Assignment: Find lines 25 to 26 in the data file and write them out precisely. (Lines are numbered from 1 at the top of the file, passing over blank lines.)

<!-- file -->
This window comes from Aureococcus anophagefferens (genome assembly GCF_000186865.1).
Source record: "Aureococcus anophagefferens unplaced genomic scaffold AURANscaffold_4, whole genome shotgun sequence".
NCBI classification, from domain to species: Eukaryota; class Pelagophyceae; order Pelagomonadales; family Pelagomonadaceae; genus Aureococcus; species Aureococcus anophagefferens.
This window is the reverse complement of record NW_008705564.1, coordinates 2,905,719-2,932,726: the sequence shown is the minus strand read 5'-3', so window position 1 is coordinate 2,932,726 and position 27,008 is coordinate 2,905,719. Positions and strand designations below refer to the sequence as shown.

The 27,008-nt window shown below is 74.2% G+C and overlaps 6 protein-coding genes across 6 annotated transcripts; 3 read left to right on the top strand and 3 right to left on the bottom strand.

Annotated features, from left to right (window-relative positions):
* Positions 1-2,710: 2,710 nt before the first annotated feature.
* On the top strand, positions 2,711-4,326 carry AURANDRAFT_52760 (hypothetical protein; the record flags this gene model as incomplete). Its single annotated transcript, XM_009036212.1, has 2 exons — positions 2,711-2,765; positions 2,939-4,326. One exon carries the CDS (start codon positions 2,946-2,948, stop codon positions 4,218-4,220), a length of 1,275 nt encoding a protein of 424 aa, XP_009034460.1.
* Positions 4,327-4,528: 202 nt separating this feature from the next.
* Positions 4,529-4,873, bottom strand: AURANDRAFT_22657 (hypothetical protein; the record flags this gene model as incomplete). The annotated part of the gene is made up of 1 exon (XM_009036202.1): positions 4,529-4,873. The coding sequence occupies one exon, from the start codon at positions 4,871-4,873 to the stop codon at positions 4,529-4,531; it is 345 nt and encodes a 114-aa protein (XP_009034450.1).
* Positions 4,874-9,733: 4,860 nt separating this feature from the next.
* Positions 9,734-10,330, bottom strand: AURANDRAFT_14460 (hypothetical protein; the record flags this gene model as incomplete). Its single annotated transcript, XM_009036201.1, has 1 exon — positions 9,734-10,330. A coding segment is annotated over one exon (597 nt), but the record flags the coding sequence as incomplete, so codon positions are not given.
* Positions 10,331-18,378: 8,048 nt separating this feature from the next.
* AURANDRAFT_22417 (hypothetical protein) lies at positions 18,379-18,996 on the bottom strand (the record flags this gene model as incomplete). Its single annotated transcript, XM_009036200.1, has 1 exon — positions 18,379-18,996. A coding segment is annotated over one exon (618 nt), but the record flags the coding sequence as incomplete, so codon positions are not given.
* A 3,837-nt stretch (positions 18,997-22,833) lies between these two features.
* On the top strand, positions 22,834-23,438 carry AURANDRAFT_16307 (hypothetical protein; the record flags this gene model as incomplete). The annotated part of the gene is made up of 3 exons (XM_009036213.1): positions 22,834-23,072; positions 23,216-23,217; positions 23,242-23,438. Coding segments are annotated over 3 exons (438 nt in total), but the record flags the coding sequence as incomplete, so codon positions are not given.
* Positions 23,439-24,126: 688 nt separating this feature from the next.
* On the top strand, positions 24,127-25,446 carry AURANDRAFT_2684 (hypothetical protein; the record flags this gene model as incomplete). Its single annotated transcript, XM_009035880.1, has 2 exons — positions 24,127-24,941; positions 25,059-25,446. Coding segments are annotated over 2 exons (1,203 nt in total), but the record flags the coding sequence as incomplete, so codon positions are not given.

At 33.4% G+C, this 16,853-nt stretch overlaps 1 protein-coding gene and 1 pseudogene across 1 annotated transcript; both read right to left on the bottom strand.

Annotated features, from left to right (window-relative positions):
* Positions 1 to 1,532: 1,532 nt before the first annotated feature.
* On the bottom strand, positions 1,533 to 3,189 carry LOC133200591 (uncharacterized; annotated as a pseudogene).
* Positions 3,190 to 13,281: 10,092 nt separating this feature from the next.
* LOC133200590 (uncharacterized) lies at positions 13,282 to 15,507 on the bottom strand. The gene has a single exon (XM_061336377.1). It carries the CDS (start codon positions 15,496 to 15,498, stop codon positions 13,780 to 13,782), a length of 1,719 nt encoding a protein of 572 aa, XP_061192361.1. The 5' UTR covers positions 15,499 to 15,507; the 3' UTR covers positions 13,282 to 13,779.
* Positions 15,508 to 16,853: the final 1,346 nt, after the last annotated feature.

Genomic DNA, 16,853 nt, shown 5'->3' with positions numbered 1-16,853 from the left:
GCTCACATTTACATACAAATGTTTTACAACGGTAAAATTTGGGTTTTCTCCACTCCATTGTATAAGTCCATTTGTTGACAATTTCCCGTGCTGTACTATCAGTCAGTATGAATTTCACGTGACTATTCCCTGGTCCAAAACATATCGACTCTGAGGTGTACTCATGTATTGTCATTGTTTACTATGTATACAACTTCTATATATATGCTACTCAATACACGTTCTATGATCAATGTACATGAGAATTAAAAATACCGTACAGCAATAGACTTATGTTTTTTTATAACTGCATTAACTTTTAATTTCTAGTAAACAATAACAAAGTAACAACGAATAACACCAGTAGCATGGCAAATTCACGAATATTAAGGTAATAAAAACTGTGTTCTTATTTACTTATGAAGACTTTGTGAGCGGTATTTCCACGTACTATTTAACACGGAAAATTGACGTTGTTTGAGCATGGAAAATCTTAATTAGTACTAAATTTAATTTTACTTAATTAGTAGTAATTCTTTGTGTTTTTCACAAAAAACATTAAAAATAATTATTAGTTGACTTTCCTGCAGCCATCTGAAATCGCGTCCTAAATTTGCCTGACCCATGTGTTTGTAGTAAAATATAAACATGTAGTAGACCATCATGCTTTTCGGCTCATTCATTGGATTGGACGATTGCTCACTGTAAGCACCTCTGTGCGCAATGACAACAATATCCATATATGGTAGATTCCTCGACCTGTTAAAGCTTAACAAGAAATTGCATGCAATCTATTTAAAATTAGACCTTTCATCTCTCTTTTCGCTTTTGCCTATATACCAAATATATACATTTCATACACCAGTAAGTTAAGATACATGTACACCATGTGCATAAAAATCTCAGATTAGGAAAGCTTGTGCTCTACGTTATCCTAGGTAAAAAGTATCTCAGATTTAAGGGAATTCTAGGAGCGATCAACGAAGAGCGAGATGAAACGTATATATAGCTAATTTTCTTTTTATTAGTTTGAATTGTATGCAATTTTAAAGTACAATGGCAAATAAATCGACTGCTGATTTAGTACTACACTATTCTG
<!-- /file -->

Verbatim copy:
* Positions 15,508 to 16,853: the final 1,346 nt, after the last annotated feature.

Genomic DNA, 16,853 nt, shown 5'->3' with positions numbered 1-16,853 from the left: